DALLAS — Missouri's proposed $2 billion upgrade of Interstate 70 could be financed by tolling the 200 miles of highway between Kansas City and St. Louis, according to analysis provided to Gov. Jay Nixon.
The study released Dec. 31 by the state Highway and Transportation Commission said a toll on cars of $20 to $30 to cross the state could provide the revenue needed to add a third lane in both directions and replace all the pavement on the interstate highway that was completed in 1965. Large trucks would pay up to $90 in tolls to transit the state.
State and federal gasoline and diesel taxes generate declining revenue streams that are insufficient to support Missouri's transportation system, the report said.
Nixon asked for the interstate toll study on Dec. 10 after Missouri voters in November rejected a constitutional amendment raising the state sales tax to provide $5 billion for transportation needs over 10 years.
Using toll revenues to expand I-70 and replace all the existing pavement would free up state transportation dollars for other projects, Nixon said.
"I look forward to reviewing the report in greater detail, particularly its analysis of how this approach, already in use in other states, could free up resources for road and bridge projects statewide, while minimizing the costs and inconvenience to drivers through technological advances," he said.
Nixon said tolls would ensure that the costs for improving and expanding I-70 are borne proportionately by the heavy trucks that cause the most wear and tear, and that out-of-state users also pay their fair share.
The state currently spends $50 million to $60 million a year to keep I-70 in its current condition, the analysis said, including bridge repairs, pothole patching, snow removal, and resurfacing.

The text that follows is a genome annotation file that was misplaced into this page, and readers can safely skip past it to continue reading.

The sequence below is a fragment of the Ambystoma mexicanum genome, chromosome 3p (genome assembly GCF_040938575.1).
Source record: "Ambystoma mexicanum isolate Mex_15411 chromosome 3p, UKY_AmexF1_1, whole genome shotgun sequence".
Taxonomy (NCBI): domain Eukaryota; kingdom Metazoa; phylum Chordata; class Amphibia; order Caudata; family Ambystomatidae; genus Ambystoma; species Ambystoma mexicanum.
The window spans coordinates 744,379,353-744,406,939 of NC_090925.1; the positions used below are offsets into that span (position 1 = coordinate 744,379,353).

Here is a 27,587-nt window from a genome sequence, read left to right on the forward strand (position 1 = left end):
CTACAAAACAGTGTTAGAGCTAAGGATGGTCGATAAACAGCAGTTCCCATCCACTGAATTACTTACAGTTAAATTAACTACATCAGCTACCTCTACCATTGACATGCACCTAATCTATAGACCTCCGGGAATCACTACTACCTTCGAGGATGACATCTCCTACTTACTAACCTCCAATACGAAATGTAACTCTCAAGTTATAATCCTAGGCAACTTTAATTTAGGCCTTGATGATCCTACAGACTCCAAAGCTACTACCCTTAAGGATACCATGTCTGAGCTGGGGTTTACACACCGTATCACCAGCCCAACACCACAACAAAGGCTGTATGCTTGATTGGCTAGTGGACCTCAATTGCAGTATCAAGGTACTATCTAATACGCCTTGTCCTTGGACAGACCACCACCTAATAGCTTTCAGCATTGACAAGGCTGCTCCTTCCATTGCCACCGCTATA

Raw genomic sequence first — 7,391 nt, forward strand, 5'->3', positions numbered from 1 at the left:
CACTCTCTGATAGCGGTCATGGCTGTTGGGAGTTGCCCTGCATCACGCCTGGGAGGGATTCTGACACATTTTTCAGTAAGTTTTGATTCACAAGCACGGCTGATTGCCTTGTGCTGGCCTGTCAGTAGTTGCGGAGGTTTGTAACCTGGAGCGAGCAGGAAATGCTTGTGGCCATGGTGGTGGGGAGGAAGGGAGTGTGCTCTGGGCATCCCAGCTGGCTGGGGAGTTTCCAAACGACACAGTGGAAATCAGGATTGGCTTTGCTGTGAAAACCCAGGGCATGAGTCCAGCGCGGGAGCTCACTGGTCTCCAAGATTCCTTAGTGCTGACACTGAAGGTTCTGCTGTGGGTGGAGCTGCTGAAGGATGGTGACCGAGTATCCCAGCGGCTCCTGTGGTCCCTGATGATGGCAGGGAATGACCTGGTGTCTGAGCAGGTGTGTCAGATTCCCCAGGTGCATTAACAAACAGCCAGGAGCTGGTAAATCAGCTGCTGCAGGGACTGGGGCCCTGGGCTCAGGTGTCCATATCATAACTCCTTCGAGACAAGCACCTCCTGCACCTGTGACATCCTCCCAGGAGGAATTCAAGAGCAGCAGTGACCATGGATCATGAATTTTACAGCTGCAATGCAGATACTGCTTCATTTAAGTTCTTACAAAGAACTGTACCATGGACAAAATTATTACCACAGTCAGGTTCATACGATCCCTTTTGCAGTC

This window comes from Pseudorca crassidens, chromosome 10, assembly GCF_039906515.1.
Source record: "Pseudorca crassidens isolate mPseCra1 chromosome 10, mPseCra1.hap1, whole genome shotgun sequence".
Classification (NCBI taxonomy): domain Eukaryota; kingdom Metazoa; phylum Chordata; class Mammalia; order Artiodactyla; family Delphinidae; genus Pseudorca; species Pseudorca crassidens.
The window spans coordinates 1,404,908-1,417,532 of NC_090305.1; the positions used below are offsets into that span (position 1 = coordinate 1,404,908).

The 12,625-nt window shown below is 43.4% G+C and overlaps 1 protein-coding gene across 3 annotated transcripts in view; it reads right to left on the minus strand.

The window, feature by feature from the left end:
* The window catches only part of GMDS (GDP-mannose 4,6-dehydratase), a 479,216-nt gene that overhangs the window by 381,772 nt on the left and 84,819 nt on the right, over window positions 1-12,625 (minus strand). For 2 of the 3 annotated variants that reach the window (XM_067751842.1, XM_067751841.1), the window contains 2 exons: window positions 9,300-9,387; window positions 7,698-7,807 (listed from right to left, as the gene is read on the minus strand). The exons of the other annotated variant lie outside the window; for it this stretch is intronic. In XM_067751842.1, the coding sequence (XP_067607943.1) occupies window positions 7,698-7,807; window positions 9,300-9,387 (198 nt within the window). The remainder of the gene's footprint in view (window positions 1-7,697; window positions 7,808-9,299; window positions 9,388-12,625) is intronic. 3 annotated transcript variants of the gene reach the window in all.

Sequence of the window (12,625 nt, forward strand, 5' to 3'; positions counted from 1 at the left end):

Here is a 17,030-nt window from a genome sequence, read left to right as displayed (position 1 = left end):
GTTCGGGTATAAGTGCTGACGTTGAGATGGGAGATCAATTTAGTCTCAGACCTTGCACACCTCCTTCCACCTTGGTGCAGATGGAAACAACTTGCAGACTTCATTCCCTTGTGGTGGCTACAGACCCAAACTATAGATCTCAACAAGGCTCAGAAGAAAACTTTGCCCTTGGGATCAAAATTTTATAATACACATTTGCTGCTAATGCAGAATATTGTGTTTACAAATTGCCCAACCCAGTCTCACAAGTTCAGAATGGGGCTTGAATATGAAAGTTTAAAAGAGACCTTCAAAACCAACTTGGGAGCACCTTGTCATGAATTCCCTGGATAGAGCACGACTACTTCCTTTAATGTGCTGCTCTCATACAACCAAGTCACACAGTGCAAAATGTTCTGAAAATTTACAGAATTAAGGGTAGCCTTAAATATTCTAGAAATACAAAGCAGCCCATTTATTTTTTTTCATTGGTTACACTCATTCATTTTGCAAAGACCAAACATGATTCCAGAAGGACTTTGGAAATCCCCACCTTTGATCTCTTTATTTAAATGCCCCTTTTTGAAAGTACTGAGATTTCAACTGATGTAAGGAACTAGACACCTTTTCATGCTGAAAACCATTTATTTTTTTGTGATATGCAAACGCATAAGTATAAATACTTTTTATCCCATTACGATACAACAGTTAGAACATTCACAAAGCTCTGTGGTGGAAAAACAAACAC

"Reconstructing I-70 through some form of tolling could reduce some of these costs and result in a new and expanded highway but it will not free up enough money to solve the overall transportation needs for Missouri," the report said.
The interstate highway was designed and built between 1956 and 1965, and was intended to carry up to 18,000 vehicles a day. Current traffic loads average 28,000 vehicles a day on rural stretches and more than 98,000 vehicles daily on a segment near Kansas City.
The toll road could be built and operated by the state, a public-private partnership, or some combination of the two methods, the analysis said.
Options outlined in the report include an arrangement in which a public entity would issue the debt needed to fund the project as well as a long-term concession almost entirely financed by private partners.
Funding the project expected to cost at least $2.2 billion cannot be accomplished through conventional bond financing because the highway commission cannot issue more debt, the analysis said.
The commission, which oversees the state transportation department and serves as a bond issuer, has exhausted its borrowing capacity under a policy that limits debt service to no more than 20% of annual revenues.
Another entity, either the state or a separate tolling authority, would have to serve as a conduit issuer if new debt is needed to build the project, the report said.
Missouri, Virginia, and North Carolina are the only states authorized to participate in the Federal Highway Administration's pilot program to levy tolls on existing interstate highways, which is otherwise prohibited.
Virginia recently opened its second segment of tolled express lanes on interstate highways near Washington, D.C., but does not charge for existing lanes.
President Obama proposed a $302 billion, four-year transportation funding measure in 2014 that would allow states to collect tolls on existing interstates if the revenues are dedicated to highway maintenance.